Sony/ATV, the world’s leading music publisher, and SoundCloud, one of the world’s largest music platform, have announced a multi-territory agreement for Europe.
Soundcloud has already inked a deal with Sony/ATV in the US, but has now expanded this partnership to Europe. And that will be critical for Soundcloud Go, the monthly subscription service launched in the US on March 29th, but still does not exist across Europe. However, now that this new deal in place it is highly anticipated that Soundcloud will introduce both subscriptions and advertising across Europe in 2016.
Martin Bandier, Sony/ATV Chairman and CEO, offered this statement on the deal today:
“These deals for the US and Europe create the best opportunity for Sony/ATV and its songwriters to maximize the creative and revenue benefits of SoundCloud’s multi-territory business. We are particularly excited about the launch of the paid-for subscription service, which will provide the best business framework for our roster and allow Sony/ATV to take advantage of SoundCloud’s significant user base.”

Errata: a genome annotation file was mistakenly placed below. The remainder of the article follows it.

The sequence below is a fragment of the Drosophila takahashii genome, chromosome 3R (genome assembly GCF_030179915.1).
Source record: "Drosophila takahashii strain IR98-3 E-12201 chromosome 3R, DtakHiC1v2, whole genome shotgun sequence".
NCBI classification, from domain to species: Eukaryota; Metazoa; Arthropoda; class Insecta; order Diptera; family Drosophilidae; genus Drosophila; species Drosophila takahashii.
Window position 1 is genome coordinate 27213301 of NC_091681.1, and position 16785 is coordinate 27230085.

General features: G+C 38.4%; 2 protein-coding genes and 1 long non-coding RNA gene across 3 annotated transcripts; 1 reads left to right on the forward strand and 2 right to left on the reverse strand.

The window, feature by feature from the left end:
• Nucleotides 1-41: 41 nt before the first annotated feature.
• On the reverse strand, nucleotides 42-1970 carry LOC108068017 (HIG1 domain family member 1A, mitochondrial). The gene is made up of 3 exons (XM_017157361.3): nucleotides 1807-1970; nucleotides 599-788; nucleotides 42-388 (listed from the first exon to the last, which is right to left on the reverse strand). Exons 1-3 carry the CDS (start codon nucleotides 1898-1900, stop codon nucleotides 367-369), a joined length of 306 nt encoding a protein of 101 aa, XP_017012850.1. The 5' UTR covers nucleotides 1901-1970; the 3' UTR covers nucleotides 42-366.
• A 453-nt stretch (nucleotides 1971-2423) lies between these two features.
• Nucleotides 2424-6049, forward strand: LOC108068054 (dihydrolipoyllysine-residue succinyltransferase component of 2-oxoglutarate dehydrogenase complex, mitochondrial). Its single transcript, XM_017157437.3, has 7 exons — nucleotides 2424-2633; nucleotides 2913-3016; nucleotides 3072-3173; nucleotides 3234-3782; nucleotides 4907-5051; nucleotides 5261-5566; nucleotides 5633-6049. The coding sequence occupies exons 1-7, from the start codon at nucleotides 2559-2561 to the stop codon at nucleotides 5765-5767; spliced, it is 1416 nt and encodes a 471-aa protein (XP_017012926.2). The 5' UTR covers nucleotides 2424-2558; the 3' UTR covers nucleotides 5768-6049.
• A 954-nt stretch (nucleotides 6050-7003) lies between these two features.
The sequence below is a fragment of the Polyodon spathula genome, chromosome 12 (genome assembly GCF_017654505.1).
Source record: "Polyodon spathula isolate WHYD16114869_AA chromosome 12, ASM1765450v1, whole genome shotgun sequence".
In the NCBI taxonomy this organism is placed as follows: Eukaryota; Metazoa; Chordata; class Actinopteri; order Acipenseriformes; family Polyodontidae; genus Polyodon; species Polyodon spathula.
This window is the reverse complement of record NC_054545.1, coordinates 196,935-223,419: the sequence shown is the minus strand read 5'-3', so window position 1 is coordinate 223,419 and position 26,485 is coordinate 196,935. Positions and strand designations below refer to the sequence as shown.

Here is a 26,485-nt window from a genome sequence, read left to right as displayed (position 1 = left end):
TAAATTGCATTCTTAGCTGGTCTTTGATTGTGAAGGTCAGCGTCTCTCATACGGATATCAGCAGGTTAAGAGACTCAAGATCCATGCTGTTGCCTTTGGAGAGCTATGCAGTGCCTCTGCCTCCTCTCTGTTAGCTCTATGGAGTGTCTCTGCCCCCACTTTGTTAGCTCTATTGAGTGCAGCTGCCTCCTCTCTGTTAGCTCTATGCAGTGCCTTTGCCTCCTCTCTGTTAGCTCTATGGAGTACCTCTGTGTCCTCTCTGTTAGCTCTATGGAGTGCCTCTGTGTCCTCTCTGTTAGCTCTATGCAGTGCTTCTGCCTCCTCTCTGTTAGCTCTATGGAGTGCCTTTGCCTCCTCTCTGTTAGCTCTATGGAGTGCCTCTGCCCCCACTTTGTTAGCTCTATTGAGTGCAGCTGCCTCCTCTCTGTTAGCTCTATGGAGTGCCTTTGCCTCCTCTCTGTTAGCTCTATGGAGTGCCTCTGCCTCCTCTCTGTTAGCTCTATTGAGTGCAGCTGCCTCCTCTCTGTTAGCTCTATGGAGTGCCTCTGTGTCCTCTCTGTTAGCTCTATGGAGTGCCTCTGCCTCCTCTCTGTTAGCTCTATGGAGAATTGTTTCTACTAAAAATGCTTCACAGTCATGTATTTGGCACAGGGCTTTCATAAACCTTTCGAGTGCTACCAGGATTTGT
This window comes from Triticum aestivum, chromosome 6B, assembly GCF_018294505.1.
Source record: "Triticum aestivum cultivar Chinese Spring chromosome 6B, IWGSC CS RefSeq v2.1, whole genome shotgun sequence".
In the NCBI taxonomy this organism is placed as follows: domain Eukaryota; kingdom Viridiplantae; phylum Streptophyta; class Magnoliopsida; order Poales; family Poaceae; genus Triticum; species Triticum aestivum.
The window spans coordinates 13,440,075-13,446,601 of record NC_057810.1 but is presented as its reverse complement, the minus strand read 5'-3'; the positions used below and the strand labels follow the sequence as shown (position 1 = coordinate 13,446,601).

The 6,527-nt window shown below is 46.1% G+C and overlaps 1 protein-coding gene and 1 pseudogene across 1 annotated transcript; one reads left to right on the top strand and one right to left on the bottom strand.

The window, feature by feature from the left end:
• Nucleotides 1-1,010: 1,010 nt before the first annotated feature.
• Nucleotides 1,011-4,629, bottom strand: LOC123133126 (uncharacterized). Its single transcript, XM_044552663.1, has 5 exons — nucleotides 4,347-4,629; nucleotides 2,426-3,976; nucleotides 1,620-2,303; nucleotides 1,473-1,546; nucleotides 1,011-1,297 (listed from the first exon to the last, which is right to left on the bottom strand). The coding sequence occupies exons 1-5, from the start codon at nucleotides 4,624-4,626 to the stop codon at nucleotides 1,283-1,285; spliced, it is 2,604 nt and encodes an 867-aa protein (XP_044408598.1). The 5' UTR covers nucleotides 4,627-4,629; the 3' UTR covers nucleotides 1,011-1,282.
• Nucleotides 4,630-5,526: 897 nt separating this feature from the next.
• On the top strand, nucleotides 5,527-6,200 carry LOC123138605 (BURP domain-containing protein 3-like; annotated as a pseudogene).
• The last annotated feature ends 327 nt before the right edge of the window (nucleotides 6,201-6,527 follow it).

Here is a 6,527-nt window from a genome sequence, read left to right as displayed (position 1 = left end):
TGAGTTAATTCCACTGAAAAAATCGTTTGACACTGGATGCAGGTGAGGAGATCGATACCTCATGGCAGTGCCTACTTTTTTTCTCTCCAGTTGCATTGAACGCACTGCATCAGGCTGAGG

Alexander Ljung, SoundCloud Founder and CEO, echoed the enthusiasm:
“Our agreements with major partners are a significant part of achieving our ambition of allowing all forms of creative expression to live on our platform, while simultaneously ensuring rightsholders’ work is rewarded and respected. As such, we’re delighted to reaffirm our relationship with Sony/ATV.”
After SoundCloud bagged deals with all three of the major labels, it is was expected that the platform would branch out into paid subscriptions. But there’s still no news on when this will launch across the Atlantic, but it SoundCloud is loosely projecting a bow by the end of the year.
Any subscribers yet…?
But will anyone come to this party if they have to pay? SoundCloud has been totally free for so long, questions remain over whether SoundCloud has selectively bred a premium-resistant crowd. Perhaps adding to those questions is the lack of early data on how many people are now paying for Go.
And there’s plenty of paid competition on the paid side: Spotify has a massive 30 million paying subscribers, Apple has 11 million and Tidal has 3 million. Even YouTube, a longtime giant of free access, is moving into premium with ‘Red’.
(Image by Flazingophotos, Creative Commons, Attribution-Share Alike 2.0 Generic, CC by-SA 2.0)